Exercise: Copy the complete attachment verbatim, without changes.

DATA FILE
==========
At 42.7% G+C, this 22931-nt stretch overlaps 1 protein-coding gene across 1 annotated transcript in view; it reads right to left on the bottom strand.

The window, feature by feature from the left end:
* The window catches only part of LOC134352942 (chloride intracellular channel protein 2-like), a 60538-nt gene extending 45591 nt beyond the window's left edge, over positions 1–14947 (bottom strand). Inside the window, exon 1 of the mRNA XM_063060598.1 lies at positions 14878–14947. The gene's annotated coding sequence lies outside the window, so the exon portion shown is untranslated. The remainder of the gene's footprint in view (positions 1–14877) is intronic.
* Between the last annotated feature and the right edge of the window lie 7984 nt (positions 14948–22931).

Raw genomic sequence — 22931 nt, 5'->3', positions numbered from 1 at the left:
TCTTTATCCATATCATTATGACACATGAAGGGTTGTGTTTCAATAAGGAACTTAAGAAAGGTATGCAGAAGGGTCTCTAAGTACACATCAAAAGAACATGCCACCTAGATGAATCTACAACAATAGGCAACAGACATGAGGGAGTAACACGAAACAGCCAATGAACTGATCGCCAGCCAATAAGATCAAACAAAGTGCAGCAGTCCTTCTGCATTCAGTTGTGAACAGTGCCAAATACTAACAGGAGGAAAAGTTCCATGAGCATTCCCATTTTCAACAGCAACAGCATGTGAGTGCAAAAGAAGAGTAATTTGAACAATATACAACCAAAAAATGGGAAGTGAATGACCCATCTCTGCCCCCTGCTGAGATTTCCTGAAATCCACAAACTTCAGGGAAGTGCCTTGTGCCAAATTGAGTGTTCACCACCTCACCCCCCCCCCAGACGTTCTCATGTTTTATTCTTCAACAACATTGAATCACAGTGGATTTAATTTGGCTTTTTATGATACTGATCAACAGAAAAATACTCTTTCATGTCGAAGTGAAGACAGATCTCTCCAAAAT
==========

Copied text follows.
At 42.7% G+C, this 22931-nt stretch overlaps 1 protein-coding gene across 1 annotated transcript in view; it reads right to left on the bottom strand.

The window, feature by feature from the left end:
* The window catches only part of LOC134352942 (chloride intracellular channel protein 2-like), a 60538-nt gene extending 45591 nt beyond the window's left edge, over positions 1–14947 (bottom strand). Inside the window, exon 1 of the mRNA XM_063060598.1 lies at positions 14878–14947. The gene's annotated coding sequence lies outside the window, so the exon portion shown is untranslated. The remainder of the gene's footprint in view (positions 1–14877) is intronic.
* Between the last annotated feature and the right edge of the window lie 7984 nt (positions 14948–22931).

Raw genomic sequence — 22931 nt, 5'->3', positions numbered from 1 at the left:
TCTTTATCCATATCATTATGACACATGAAGGGTTGTGTTTCAATAAGGAACTTAAGAAAGGTATGCAGAAGGGTCTCTAAGTACACATCAAAAGAACATGCCACCTAGATGAATCTACAACAATAGGCAACAGACATGAGGGAGTAACACGAAACAGCCAATGAACTGATCGCCAGCCAATAAGATCAAACAAAGTGCAGCAGTCCTTCTGCATTCAGTTGTGAACAGTGCCAAATACTAACAGGAGGAAAAGTTCCATGAGCATTCCCATTTTCAACAGCAACAGCATGTGAGTGCAAAAGAAGAGTAATTTGAACAATATACAACCAAAAAATGGGAAGTGAATGACCCATCTCTGCCCCCTGCTGAGATTTCCTGAAATCCACAAACTTCAGGGAAGTGCCTTGTGCCAAATTGAGTGTTCACCACCTCACCCCCCCCCCAGACGTTCTCATGTTTTATTCTTCAACAACATTGAATCACAGTGGATTTAATTTGGCTTTTTATGATACTGATCAACAGAAAAATACTCTTTCATGTCGAAGTGAAGACAGATCTCTCCAAAAT